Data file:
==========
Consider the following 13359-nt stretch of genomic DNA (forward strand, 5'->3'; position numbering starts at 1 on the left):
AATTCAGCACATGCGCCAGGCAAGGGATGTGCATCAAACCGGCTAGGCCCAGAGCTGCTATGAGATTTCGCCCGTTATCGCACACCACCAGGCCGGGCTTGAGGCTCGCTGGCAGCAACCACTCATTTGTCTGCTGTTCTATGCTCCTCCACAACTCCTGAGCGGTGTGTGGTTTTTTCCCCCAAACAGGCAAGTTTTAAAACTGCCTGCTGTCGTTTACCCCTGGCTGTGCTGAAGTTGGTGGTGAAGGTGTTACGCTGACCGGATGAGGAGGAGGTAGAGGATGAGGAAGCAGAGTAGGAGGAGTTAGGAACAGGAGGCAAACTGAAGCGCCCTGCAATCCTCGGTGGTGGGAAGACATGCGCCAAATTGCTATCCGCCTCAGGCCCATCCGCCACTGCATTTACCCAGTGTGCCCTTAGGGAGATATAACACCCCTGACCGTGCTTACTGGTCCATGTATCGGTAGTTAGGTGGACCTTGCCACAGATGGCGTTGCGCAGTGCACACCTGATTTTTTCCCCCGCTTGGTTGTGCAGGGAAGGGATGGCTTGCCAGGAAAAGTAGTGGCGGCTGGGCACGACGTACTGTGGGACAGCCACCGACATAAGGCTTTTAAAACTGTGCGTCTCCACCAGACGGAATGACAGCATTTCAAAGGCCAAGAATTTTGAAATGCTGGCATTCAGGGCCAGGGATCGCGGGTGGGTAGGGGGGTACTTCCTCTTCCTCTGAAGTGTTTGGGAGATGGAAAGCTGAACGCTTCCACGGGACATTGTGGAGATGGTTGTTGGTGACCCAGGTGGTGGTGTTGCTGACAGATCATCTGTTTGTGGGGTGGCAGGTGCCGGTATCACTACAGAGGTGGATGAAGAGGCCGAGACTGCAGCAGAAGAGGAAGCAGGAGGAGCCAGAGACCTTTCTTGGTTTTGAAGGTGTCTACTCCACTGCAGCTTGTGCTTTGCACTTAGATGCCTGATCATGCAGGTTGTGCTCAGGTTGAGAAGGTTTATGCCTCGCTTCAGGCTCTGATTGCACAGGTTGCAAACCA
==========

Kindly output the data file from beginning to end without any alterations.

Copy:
Consider the following 13359-nt stretch of genomic DNA (forward strand, 5'->3'; position numbering starts at 1 on the left):
AATTCAGCACATGCGCCAGGCAAGGGATGTGCATCAAACCGGCTAGGCCCAGAGCTGCTATGAGATTTCGCCCGTTATCGCACACCACCAGGCCGGGCTTGAGGCTCGCTGGCAGCAACCACTCATTTGTCTGCTGTTCTATGCTCCTCCACAACTCCTGAGCGGTGTGTGGTTTTTTCCCCCAAACAGGCAAGTTTTAAAACTGCCTGCTGTCGTTTACCCCTGGCTGTGCTGAAGTTGGTGGTGAAGGTGTTACGCTGACCGGATGAGGAGGAGGTAGAGGATGAGGAAGCAGAGTAGGAGGAGTTAGGAACAGGAGGCAAACTGAAGCGCCCTGCAATCCTCGGTGGTGGGAAGACATGCGCCAAATTGCTATCCGCCTCAGGCCCATCCGCCACTGCATTTACCCAGTGTGCCCTTAGGGAGATATAACACCCCTGACCGTGCTTACTGGTCCATGTATCGGTAGTTAGGTGGACCTTGCCACAGATGGCGTTGCGCAGTGCACACCTGATTTTTTCCCCCGCTTGGTTGTGCAGGGAAGGGATGGCTTGCCAGGAAAAGTAGTGGCGGCTGGGCACGACGTACTGTGGGACAGCCACCGACATAAGGCTTTTAAAACTGTGCGTCTCCACCAGACGGAATGACAGCATTTCAAAGGCCAAGAATTTTGAAATGCTGGCATTCAGGGCCAGGGATCGCGGGTGGGTAGGGGGGTACTTCCTCTTCCTCTGAAGTGTTTGGGAGATGGAAAGCTGAACGCTTCCACGGGACATTGTGGAGATGGTTGTTGGTGACCCAGGTGGTGGTGTTGCTGACAGATCATCTGTTTGTGGGGTGGCAGGTGCCGGTATCACTACAGAGGTGGATGAAGAGGCCGAGACTGCAGCAGAAGAGGAAGCAGGAGGAGCCAGAGACCTTTCTTGGTTTTGAAGGTGTCTACTCCACTGCAGCTTGTGCTTTGCACTTAGATGCCTGATCATGCAGGTTGTGCTCAGGTTGAGAAGGTTTATGCCTCGCTTCAGGCTCTGATTGCACAGGTTGCAAACCA